Default is failure to fulfil an obligation. In the life of every contract, it is rare that all things go according to plan or as foreseen. As a consequence, when preparing a contract, not only the foreseeable risks should be addressed, but preparation must also be made for certain unforeseeable risks.
1. Related to the performance of the contract: Foreseeable operational risks are all related to the performance of the contract. In general, such risks should be clearly understood and appropriate solutions should be developed. For example, the risk of non-conforming goods being provided can be addressed by specifying how repair, replacement or price reduction can be made. The risk of non-payment can be addressed by the timing and method of payment.
For each relevant case, the following can be drafted into the terms of the contract:
a. Define the non-performance situation(s) leading to a breach of contract.
b. Define what should be done to correct the situation(s).
c. Define communication links and means between parties.
d. Define ultimate steps in case of enduring breach of contracts.
2. Related to contracting companies: These risks are foreseeable structural risks. Here, particularly with new companies — but also in the context of volatility in management and ownership of companies with which business may have been done in the past — substantial changes can occur. This might cause concerns as to the ability of the other party to perform under the contract.
As compared to operational risks, structural risks relate more to the financial and managerial health of the supplier. The following are some of the possible situations and consequences that can be drafted into the contract where the supplier:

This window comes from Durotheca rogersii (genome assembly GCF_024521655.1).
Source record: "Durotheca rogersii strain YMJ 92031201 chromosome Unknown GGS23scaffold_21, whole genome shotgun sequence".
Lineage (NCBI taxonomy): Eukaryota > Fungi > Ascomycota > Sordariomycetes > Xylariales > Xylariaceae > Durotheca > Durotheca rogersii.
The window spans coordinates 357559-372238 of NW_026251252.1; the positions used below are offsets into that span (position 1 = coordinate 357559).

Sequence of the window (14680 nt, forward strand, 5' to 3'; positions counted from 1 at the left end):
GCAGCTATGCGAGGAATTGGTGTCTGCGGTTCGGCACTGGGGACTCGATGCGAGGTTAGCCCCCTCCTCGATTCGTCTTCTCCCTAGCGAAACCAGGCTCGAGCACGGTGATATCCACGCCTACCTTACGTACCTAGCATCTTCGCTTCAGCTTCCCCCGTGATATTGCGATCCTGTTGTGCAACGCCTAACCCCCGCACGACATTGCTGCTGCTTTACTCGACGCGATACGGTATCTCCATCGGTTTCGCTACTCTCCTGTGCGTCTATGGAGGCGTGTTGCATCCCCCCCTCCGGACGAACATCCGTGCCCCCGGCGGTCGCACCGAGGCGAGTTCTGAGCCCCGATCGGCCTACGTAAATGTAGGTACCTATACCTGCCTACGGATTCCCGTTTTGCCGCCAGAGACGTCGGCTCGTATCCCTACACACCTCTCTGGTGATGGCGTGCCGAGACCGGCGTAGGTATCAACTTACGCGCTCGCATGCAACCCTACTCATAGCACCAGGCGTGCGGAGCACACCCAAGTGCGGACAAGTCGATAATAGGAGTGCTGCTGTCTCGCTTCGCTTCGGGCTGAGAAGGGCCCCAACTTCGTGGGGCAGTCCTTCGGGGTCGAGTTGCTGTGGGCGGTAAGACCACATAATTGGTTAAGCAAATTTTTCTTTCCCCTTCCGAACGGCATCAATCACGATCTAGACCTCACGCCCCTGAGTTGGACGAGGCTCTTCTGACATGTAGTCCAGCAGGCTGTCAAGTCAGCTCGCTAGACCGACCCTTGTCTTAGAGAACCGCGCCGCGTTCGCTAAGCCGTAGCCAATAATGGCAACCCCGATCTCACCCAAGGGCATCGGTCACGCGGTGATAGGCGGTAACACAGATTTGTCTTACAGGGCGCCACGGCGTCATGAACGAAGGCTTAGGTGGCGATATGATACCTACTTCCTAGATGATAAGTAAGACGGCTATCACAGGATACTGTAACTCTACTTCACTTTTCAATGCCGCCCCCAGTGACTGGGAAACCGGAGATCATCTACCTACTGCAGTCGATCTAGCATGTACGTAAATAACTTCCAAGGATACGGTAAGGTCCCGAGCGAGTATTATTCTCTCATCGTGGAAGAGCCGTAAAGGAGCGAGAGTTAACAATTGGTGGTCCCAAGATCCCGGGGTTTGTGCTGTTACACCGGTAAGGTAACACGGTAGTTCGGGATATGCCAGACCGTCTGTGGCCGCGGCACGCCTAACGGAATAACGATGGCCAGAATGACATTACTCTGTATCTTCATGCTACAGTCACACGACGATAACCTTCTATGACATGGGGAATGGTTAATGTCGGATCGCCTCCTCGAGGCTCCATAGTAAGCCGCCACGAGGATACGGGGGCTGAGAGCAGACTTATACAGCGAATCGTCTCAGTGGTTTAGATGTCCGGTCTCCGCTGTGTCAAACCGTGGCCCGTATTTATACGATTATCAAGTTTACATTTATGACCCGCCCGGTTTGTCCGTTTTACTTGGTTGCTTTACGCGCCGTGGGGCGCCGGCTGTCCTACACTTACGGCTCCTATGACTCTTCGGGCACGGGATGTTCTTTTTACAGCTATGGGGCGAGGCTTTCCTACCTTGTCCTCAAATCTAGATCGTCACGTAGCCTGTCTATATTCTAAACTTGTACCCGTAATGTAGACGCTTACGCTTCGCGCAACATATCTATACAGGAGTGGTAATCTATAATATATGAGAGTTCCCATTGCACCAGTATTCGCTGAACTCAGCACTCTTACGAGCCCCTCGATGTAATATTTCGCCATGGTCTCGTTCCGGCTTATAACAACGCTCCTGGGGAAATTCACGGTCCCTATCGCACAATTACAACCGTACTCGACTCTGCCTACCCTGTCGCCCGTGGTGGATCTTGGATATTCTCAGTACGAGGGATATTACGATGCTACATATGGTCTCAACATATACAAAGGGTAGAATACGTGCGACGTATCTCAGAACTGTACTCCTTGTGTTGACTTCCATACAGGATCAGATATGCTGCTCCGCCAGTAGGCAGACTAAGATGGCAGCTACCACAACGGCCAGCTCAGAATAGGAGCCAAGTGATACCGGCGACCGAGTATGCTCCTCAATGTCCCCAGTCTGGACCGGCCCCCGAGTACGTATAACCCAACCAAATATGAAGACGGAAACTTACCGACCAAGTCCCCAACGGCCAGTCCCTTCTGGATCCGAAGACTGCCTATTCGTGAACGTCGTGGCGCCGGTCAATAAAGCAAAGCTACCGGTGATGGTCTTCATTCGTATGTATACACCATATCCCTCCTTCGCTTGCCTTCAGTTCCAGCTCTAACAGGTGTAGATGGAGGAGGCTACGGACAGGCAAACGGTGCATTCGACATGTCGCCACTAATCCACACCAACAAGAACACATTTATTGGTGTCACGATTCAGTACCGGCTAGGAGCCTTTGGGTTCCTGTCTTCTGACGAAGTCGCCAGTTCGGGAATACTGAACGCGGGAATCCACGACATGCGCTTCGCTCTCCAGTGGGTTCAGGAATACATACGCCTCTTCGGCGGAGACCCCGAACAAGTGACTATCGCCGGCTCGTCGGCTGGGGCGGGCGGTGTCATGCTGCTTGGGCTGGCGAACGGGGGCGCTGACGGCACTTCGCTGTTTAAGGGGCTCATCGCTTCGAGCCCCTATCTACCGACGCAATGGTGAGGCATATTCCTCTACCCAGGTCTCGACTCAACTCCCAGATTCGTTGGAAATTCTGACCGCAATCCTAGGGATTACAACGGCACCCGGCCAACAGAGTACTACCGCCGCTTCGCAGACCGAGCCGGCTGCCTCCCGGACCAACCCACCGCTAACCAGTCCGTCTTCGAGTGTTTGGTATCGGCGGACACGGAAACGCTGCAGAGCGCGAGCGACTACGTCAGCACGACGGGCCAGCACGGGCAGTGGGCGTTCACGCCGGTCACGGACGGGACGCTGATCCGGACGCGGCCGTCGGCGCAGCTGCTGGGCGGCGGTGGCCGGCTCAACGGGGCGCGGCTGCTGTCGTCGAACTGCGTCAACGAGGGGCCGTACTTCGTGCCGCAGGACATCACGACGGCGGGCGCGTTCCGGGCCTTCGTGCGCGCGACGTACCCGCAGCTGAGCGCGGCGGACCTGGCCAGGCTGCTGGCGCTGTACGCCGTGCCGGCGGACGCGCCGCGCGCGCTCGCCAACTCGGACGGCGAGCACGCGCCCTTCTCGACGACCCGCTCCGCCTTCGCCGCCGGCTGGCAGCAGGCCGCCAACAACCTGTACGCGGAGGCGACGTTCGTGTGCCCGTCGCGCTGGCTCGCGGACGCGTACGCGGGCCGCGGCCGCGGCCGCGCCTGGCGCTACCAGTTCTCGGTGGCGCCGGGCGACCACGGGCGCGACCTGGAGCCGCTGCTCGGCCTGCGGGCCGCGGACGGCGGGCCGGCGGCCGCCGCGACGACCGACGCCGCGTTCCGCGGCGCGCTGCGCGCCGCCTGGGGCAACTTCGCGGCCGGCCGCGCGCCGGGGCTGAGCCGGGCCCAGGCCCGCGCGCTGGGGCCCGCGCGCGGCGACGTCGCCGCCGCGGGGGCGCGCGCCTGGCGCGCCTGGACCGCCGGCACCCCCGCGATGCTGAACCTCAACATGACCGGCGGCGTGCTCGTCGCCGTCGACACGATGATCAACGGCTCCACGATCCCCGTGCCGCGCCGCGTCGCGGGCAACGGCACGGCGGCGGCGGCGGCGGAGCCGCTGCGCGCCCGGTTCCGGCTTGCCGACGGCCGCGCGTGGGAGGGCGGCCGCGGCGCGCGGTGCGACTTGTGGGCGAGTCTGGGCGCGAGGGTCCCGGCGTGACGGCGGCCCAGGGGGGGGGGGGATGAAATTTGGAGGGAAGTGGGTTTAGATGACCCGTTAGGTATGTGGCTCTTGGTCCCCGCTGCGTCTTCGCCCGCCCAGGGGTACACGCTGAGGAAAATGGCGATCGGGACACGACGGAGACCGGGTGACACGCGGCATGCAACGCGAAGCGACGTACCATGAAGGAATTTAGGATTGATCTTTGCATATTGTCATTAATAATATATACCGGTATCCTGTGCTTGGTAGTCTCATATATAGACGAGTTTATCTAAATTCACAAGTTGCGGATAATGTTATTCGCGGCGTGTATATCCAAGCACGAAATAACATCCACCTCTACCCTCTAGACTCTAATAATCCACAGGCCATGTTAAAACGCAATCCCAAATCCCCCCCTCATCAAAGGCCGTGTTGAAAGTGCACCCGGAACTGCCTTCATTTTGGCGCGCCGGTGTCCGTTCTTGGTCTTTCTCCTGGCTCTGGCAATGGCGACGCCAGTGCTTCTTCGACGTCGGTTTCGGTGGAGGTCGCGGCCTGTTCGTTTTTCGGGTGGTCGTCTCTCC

a. Changes ownership over a certain percentage of voting rights.
b. Makes a legal transfer of the ownership of the company.
c. Initiates the process of placing the company under receivership or liquidation.
d. Commences any proceeding relating to itself under bankruptcy, insolvency, dissolution or liquidation or similar law or proceeding.
e. Is declared bankrupt or insolvent.
f. Is the object of any of the above-mentioned petitions or proceedings commenced by others.
g. Assigns the contract to another party.
3. Related to the surrounding environment: These risks are those that are generally related to the environment. To some extent, these risks can be foreseen and addressed. However, it is the unforeseen risks that may cause the most difficulties. Thus, some means must be created to address these too.
A contract has a binding character. However, when circumstances arise that lead to a fundamental alteration of the equilibrium of the contract, this may create an exceptional situation known as hardship. The issues to be addressed and drafted in are the circumstances where:
a. The cost of a party’s performance increases significantly.
b. The value of the performance that a party receives has diminished.
There are, however, certain key requirements:
a. The events occur or become known to the disadvantaged party after the conclusion of the contract.
b. The disadvantaged party could not reasonably have taken the events into account at the time of the conclusion of the contract.
c. The events are beyond the control of the disadvantaged party.
d. The risks of the events were not assumed by the disadvantaged party.
It is to be noted that the hardship is relevant only to performance not yet rendered, and so it cannot be used to excuse past performance.
The clause should also indicate that the party that considers itself in hardship must give notice to the other party without undue delay. This notice should be required to specify the grounds on which it is based, and should also include a request for renegotiation. It should be stressed that the request for renegotiation does not in itself entitle the disadvantaged party to withhold performance. Thus, performance is expected to be continued unless there is a reservation in the contract for certain extraordinary circumstances.
In the event that the parties do not reach an agreement within a reasonable time, they can state that either party may resort to a court or arbitral tribunal. If the court (or arbitral tribunal) finds hardship, it may, if reasonable, terminate the contract at a date or on terms to be fixed. Alternatively, it may adapt the contract with a view to restoring the equilibrium.